• Quite (unregistered)
    //i should have fristed this code
    return (frist == 1 ? 1 : frist)
  • Michael R (unregistered)

    function fristorno($in) { if($in == 'frist') return 'frist'; else return 'NO'; }

  • (nodebb)

    That PHP snippet is actually no that bad. It coerces the function input to one of two possible values - "YES" or "NO". In and of itself, there's nothing wrong with it. Now, it could be a hint that there's something really wrong somewhere else... but it could also be a part of a decent code that has to interface with some nasty data from a poorly designed system.

  • my name is missing (unregistered)

    I should have coded this stupid comment.

  • NotAThingThatHappens (unregistered)

    I stupidly coded this should have comment.

  • Allie C (unregistered)

    I don't know why, that ternary has me giggling like a mad woman

  • Robin (unregistered) in reply to Vilx

    I came here to say similar. There's certainly WTFs lurking behind this (I hate the stringly-typed booleans) but this particular function seems fine in that context.

  • (nodebb) in reply to Vilx

    The thing I dislike about it isn't that it coerces everything non-"YES" to "NO", or at least not as such.

    No, the problem is that it coerces "yes", "Yes", "YeS", "YEs", "yEs", "yES", and "yeS" to "NO", which is a bit POLA-breaking.

  • MaxiTB (unregistered)

    That's all classical typeless language nonsense. Especially PHP is has a crazy amount of method that will return a different type when an error occurs (like return a string on success or null otherwise FALSE). Now someone could argue that this is bad practice, well, then there is no point of having a typeless language in the first place tho :-)

  • giggity (unregistered) in reply to Steve_The_Cynic

    That's what she said.


  • Sauron (unregistered) in reply to Vilx

    We don't know in which language the ternary is. In some languages, == is a loose comparison.

    If it is the case, then this ternary could be comparing things of wildly different nature.

    Maybe the accounts variable is an enormous object, and a loose comparison with 1 is unpredictably true or false, depending on the phases of the moon, the mood of the CEO, the weather, and the network latency. Who knows?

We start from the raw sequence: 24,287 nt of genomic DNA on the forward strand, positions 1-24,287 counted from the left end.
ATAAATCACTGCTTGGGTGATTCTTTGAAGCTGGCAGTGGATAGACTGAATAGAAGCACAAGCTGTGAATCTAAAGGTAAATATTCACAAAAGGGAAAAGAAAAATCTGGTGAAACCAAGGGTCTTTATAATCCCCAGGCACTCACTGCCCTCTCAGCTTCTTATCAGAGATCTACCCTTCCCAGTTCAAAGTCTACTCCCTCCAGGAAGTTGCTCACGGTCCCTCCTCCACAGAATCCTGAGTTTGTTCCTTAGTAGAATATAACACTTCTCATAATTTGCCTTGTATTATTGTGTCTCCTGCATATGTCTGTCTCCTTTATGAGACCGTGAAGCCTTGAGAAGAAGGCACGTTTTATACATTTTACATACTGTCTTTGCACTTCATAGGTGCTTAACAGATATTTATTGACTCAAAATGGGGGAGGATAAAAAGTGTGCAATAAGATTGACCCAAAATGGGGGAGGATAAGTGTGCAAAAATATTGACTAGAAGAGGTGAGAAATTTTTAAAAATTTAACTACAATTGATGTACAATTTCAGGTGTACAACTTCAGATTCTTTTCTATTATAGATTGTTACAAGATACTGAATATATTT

• NotAThingThatHappens (unregistered) in reply to Steve_The_Cynic

    There can be only one truth.

  • Dmitri (unregistered)

    If accounts equals 1, return 1, otherwise return accounts

    Always be yourself, unless you can be a dragon. Then always be a dragon.

  • (nodebb)

    bool result = true;

    result = webServiceClient.GetBoolean(result);

    XmlSerializer.Serialize("c:\file_not_found.txt", result);

    result = XmlDeserializer.Deserialize<bool>("c:\file_found.txt");

    return result == true ? true : !!result;

  • Shiwa (unregistered)

    The ternary may not be a no-op, e.g. in JavaScript where "1"==1 and 1==true evaluate to true… Though that suggests another WTF earlier in the code. And, as with the PHP function, this behavior should be documented (assuming it is intentional).

  • Kleyguerth (github)

    As others have noted, in some languages like Javascript, the ternary might make sense. But thinking about it in a strongly typed language made me actually LOL, Remy's comment was right on point!

    I wonder if it is common practice for companies working with PHP to bait and switch devs like that. Also happened to me: hired as Java dev, work was only PHP. Ran away ASAP.

  • (nodebb)

    The PHP bit looks like input sanitizing. I suspect the string has previously been forced to uppercase.

  • cellocgw (unregistered) in reply to Steve_The_Cynic

    Naaah, it just teaches people to discipline themselves and only us ALL CAPS ALL THE TIME

  • nz (unregistered)

    Reminds me of a format-like program that asks Type "yes" in uppercase letters"...

  • WTFGuy (unregistered)

    They're just trying to make sure you're really paying attention to what you're about to do before you commit to it. ;)

  • (nodebb) in reply to WTFGuy

    “Are you sure you want to delete your character Bobcat? Type Bobcat to confirm.”

  • radarbob (unregistered) in reply to my name is missing
    Comment held for moderation.
  • (nodebb)

    The first one makes me think that accounts == 1 is a special case for certain reasons, and thus was singled out when giving requirements, without realising that it wasn't necessary in this case. The coder has then coded the requirements as they were given, without giving it further thought.

  • (nodebb)

    In the first case there can be implicit type conversions at play. In the second it does standardize to two values, even if some of the transforms may be unexpected. Neither of these are code that is safe to change without understanding the full context.

  • markm (unregistered)
    Comment held for moderation.
  • markm (unregistered)
    Comment held for moderation.

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